Large-scale fighting in Mosul has ended, but the risks faced by Iraqis are diversifying, as sporadic pockets of insecurity and asymmetric attacks persist and sectarian violence increases. Grievances from years under Islamic State of Iraq and the Levant (ISIL) are keenly felt, and retributive acts against alleged ISIL-affiliated families are increasing, most notably in Anbar, Diyala, Ninewa and Salah al-Din. The fear of retribution is hindering returns, and although over 2 million Iraqis have returned home, the rate of return in July was lower than in recent months.
The end of fighting in Mosul will not signal the end of the humanitarian crisis in Iraq, and millions of Iraqis will continue to need assistance well into 2018. As military operations in Mosul entered their final phase the rate at which people fled the city slowed. The cumulative number displaced since military operations began in October approaches 1 million as humanitarian needs among affected people continue to grow. Some 690,799 people are currently displaced to camps and host communities, 97 per cent of whom are from West Mosul.
The battle for Mosul is over but pockets of insecurity exist deep inside the Old City, trapping vulnerable civilians. Induced displacement continues, varying between 800 and 2,500 people per day since 11 July.
There is a need for continued relief assistance.
The humanitarian crisis in Iraq remains complex with multiple, unpredictable and volatile dynamics impacting civilians. The pace of displacement, and return, is one of the fastest on recent record. Since military operations began in Mosul in October 2016, about 780,000 people have been displaced from their homes, including over 600,000 people who have been forced to flee from the western neighbourhoods of Mosul city alone.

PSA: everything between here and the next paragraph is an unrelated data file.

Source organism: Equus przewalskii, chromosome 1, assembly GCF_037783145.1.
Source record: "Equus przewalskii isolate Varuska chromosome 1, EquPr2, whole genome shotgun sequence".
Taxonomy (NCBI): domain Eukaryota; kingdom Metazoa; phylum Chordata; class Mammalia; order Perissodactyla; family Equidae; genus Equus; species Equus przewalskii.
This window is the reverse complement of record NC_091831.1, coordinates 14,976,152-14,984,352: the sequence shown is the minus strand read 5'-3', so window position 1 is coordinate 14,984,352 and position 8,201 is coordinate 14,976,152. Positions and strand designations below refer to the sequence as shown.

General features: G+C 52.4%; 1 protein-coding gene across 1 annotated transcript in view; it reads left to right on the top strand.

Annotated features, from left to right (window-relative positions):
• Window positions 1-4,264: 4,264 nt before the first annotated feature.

In April, the number of people displaced from Mosul rose to over half a million, around a fifth of whom have returned to their homes in east Mosul and surrounding areas. Over 80 per cent of people displaced from Mosul are sheltering in camps and emergency sites, but increasingly, people displaced from west Mosul and Tel Afar are choosing to go to host communities in east Mosul in order to reunite with their families. Elsewhere, displacement from Hawiga has slowed since the beginning of the year, reaching a standstill by the end of the month.
Movements of people continue to be complex and diverse across Iraq. Military operations in Mosul are displacing increasingly large numbers of people, especially since hostilities began in the west of the city in mid-February. The majority is sheltering in camps and emergency sites where humanitarian assistance is being provided. In other parts of the country displacement has slowed: for example, the number of people leaving Hawiga has been declining since the start of the year and has shifted in recent weeks, with more people now heading to Salah al-Din than to Kirkuk.
By the end of February 2017, 163,000 people were displaced by military operations to retake Mosul from the Islamic State of Iraq and the Levant (ISIL). Following a pause, hostilities resumed in western Mosul on 19 February, leading to a spike in displacement. All people displaced from western Mosul have been accommodated with family members or in camps and emergency sites, where they receive a tented plot, basic household supplies, hygiene kits, and 30-day food rations. Camp expansion is rapidly accelerating to ensure capacity keeps pace with demand.